Wildlife Watch

How Illegal Weapons Fuel Poaching—and Poaching Fuels the Illegal Weapons Trade

The free flow of weapons in Africa makes it too easy for poachers to arm themselves.

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The Kenya Wildlife Service displays illegal firearms and ammunition seized from poachers in 2012.


Gun control is on everyone’s minds at the moment, especially here in the U.S. Could better gun control help stop the elephant and rhino slaughter in Africa too?

A research organization in Switzerland called the Small Arms Survey recently dedicated an entire chapter in its 2015 annual report to weapons trends in elephant and rhino poaching in Africa—from which armed groups are illegally killing animals to which types of guns and ammo they prefer.

The report highlights just how closely the free flow of guns in Africa facilitates poaching, and how poaching, in turn, can facilitate the arms trade.

“The rates of poaching have increased dramatically, so we were interested in looking at some of those issues, including the role of armed groups,” said Khristopher Carlson, one of the report’s authors. “Where are those weapons coming from that’s allowing those conflicts to continue?”

Guns seized by police in Mozambique later showed up at poaching sites.
Small Arms Survey

Carlson, along with the World Wildlife Fund and the United Nations Office on Drugs and Crime, presented the survey Monday at a meeting of the Convention on International Trade in Endangered Species of Wild Fauna and Flora, the body that regulates the international wildlife trade.

Here’s what you need to know:

No one’s tracing guns. The Small Arms Survey found that weapons and ammo collected at poaching sites are rarely entered into Interpol’s firearms tracing system, even though doing so could help law enforcement track criminal networks as well as build cases against major players.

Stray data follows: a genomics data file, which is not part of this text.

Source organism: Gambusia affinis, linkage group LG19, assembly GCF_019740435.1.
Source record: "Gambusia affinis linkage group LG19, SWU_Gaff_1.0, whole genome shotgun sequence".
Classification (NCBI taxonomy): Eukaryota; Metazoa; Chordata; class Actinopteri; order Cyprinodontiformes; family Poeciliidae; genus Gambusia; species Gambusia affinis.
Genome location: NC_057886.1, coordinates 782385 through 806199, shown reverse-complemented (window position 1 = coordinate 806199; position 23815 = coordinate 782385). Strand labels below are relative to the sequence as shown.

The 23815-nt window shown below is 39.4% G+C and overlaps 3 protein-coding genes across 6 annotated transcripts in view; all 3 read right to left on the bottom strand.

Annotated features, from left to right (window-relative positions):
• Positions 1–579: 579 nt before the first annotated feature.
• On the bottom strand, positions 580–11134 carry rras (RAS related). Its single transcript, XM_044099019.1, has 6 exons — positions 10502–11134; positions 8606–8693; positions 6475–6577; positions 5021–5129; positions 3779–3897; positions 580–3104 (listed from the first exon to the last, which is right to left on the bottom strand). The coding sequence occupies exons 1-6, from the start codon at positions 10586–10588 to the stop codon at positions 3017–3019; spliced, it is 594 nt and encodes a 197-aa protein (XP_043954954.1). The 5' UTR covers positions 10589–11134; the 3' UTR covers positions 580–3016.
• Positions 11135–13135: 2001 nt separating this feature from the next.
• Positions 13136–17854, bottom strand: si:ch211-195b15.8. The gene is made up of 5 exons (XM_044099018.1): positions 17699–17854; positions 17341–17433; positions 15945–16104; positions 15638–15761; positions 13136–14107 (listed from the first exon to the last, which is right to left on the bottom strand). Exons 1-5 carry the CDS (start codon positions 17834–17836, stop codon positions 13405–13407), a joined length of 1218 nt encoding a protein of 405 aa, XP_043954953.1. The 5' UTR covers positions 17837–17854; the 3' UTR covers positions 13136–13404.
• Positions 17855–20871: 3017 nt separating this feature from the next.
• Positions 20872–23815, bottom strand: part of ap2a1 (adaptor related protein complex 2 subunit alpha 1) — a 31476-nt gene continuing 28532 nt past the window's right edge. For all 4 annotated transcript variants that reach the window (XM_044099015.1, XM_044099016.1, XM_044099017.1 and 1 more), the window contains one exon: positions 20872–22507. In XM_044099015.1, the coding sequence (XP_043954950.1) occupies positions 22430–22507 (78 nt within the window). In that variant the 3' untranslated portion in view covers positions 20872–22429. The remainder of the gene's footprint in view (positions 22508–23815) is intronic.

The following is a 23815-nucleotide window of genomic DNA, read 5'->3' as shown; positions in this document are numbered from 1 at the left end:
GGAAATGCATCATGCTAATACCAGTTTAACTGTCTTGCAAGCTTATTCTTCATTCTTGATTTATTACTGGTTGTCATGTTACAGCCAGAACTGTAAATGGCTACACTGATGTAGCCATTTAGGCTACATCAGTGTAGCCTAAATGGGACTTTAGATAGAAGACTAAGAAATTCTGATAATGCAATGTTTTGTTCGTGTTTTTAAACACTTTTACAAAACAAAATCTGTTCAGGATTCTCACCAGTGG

“It’s difficult,” Carlson said. “A lot of African countries do not have the capacity to carry out the types of forensic activity that is required.”

Governments need to do a better job securing seized weapons. There have been at least a couple of cases where guns seized by police in Mozambique later showed up at poaching sites. That means either the police did a pretty bad job of storing the weapons in the first place, or they actually helped leak the weapons to the poachers.

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Kenya Wildlife Service officials look at bullets and guns recovered from poachers.


It’s just too easy to get a gun in Africa. Aside from leaky stockpiles of seized weapons, there are plenty of other ways for poachers to get guns. Wealthy Sudanese businessmen have been known to provide guns, night vision goggles, and other equipment to poaching teams, the survey researchers were told. Sometimes it’s the military itself using state-issued guns to do the illegal killing. And there are plenty of people willing to trade guns for ivory. A 2015 National Geographic investigation found support for the claim that Sudan’s military trades guns to the brutal Lord’s Resistance Army in exchange for ivory, and other armed groups in Central Africa are also suspected to be trading ivory for guns.

Military-style rifles are cheaper. Large-scale poachers tend to prefer hunting rifles—with their long range and ability to take down an elephant or rhino with a single shot—the report says. But assault rifles and light machine guns are really growing in popularity, especially among the highly organized poaching groups. Military-style weapons in the vein of Kalashnikovs are cheaper (so is their ammo) and easier to come by than hunting rifles. Guns have been documented coming from Libya, Angola, Burundi, Mozambique, Sudan, and South Sudan.

More gun control? Some countries have tried to tighten their gun control laws. Mozambique, for example, made poaching fines higher if illegal firearms are involved, and South Africa punishes poachers and permitted hunters alike if they’re caught using an illegal weapon. Still, the punishments are so minor (or so rarely imposed) that they hardly scare off anyone.

Carlson came away from his research skeptical in some ways about current anti-poaching efforts. As poaching has become more militarized, so has the anti-poaching movement. The key to fighting poaching, he said, is to consider the context. Fighting large-scale poaching carried out by criminal networks is one thing, but fighting small-scale poaching being carried out by a few local members of the community is another thing entirely. Ultimately, he said, controlling the trade in small arms can help control both types.

“With a drop in violence, there becomes a safer space for people to engage in other activities,” he said.

This story was produced by National Geographic’s Special Investigations Unit, which focuses on wildlife crime and is made possible by grants from the BAND Foundation and the Woodtiger Fund. Read more stories from the SIU on Wildlife Watch. Send tips, feedback and story ideas to ngwildlife@ngs.org.

Follow Rachael Bale on Twitter.

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